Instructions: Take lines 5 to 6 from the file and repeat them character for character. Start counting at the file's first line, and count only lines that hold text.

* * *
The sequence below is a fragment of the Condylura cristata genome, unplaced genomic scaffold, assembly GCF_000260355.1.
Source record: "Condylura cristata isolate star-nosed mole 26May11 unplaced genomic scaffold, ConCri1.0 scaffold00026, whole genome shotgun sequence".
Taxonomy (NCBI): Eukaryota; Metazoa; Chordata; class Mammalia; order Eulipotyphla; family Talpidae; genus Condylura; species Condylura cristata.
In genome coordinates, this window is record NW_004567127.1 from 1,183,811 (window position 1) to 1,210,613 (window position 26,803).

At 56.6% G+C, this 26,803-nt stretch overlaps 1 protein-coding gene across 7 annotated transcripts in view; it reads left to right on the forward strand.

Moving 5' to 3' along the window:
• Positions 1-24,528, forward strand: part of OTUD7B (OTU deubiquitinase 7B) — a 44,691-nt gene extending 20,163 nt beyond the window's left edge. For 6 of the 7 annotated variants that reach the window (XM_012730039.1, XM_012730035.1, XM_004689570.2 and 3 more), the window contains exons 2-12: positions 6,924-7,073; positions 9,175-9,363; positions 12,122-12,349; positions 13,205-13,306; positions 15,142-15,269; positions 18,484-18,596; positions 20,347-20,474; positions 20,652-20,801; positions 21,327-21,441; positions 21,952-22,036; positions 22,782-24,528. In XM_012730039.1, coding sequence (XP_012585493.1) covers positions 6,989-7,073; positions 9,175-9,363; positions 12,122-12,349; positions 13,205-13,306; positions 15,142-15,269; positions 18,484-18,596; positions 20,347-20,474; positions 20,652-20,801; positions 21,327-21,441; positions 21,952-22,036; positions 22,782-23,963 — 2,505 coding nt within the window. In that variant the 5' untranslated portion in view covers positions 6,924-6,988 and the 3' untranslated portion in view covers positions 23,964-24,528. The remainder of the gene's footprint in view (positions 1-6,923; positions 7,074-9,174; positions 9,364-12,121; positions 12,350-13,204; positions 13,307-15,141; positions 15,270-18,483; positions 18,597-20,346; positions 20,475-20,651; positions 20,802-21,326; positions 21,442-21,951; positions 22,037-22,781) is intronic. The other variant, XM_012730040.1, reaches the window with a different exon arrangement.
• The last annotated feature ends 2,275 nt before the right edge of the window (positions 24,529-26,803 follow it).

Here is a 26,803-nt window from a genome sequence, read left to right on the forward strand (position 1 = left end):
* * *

At 56.6% G+C, this 26,803-nt stretch overlaps 1 protein-coding gene across 7 annotated transcripts in view; it reads left to right on the forward strand.

Moving 5' to 3' along the window: